In addition to the domed upper wall 72 of the frame member 36, an internal bevelled rib 74 is provided within member 36 and this serves to permit water which may accumulate within channel 38 to pass via an opening 76 internally into the channel and then into the tub enclosure via spaced openings 78 as indicated by the arrows in FIG. 5.
FIGS. 6 and 7 show the upper frame member 34 as comprising an extruded member which is secured horizontally across the tub enclosure supported as, for example, shown in FIG. 1 by being secured to the walls 14 and 16 about the tub enclosure preferably via side frame member 30 and any locating member 32. Upper frame 34 has an upwardly extending channel 80 to engage the upper side edge 26 of sheet 20 and guide the same across the tub enclosure.
The first three embodiments illustrated in the drawings all show a preferred system for maintaining the front edge 22 of the sheet 20 oriented parallel the axis 40 about which the coil unwinds so as to assist in maintaining the door in vertical alignment in the plane of the opening as is advantageous for smooth rolling and unrolling of the door with the sheet to slide smoothly within the channels of the upper and lower frame members. Vertical alignment is also preferred from an aesthetic view, that is, in appearance. FIG. 6 thus shows rigid upper and lower plate members 82 and 84 each having an L-shaped configuration and secured both to the upper and lower front corners of the sheet 20 and the handlebar 21. These plates 82 and 84 extend into the channel 38 of the lower frame member 36 and the channel 80 of the upper frame member 34. Channels 38 and 80 are provided of sufficient width to permit sliding of the combined plate 82 or 84 and sheet 20 as best seen in FIG. 5. The rigidity provided by rigid plates 82 and 84 assists in preventing bending of the sheet 20 about its front edge 22 as may particularly increase the friction or force required to slide the sheet within the upper and lower frame members.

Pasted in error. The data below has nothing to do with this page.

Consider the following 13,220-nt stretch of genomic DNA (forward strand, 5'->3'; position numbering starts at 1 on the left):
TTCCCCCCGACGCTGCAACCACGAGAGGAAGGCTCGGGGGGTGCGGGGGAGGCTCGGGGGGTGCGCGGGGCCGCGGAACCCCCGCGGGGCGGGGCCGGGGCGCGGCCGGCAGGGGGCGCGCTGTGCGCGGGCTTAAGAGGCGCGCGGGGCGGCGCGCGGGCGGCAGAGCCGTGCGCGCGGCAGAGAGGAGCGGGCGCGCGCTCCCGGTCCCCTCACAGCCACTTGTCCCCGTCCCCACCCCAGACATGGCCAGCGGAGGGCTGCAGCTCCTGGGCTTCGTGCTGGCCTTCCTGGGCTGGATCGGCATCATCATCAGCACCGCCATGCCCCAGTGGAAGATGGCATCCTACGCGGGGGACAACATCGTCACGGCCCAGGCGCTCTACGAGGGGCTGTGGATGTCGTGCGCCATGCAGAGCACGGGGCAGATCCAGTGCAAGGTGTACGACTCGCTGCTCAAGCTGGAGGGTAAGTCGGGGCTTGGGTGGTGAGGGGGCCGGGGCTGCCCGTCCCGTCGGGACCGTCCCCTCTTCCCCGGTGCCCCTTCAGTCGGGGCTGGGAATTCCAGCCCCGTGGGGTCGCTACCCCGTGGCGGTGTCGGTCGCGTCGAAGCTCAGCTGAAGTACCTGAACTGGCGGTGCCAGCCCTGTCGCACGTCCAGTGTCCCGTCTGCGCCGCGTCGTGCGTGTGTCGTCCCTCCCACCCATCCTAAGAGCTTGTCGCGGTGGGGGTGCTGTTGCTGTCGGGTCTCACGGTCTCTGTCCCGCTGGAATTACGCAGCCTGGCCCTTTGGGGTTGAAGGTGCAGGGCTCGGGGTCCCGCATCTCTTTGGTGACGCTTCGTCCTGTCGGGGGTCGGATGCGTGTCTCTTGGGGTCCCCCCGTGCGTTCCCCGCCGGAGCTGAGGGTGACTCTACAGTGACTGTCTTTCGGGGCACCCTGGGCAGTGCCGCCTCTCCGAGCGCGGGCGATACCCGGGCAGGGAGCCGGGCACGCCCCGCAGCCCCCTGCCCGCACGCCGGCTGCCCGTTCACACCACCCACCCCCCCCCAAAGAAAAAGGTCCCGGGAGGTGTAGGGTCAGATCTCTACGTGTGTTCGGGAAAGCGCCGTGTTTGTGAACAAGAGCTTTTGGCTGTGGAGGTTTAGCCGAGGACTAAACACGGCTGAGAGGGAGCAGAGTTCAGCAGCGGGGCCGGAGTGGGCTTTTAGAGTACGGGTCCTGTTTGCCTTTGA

Rigid plates 82 and 84 are fixedly secured to handlebar 21 and together they assist in ensuring the sheet 20 is maintained square with its front edge vertical. In this regard, FIG. 6 shows in exaggerated form the plate 82 extending rearwardly from the front edge 22 of the sheet 20. With the plates 82 and 84 spaced a vertical distance such that their upper and lower surfaces closely engage the end surfaces of the respective channels 80 and 38, such engagement serves to maintain handlebar 21 square vertically between the upper and lower frame members thus ensuring the front edge 22 of the sheet is maintained vertical. In the embodiment of FIG. 6, to the extent the plates 82 and 84 extend rearwardly from the front edge 22 of the sheet, this will impair the ability of the door to fully retract into locating member 32. It is, therefore, preferred that the rigid plate 82 be of reduced length and extend either only the width of the handlebar 21 or extend forwardly from the handlebar 21. Many other configurations may be provided for maintaining the handlebar and front edge 22 square to the frame member 12, for example, including spaced wheels or other slide members to engage and contact surfaces in complimentary upper and lower frame members. Plates 82 and 84 by reason of being relatively closely received between the sides of the channels also serve to prevent twisting of the handlebar 21.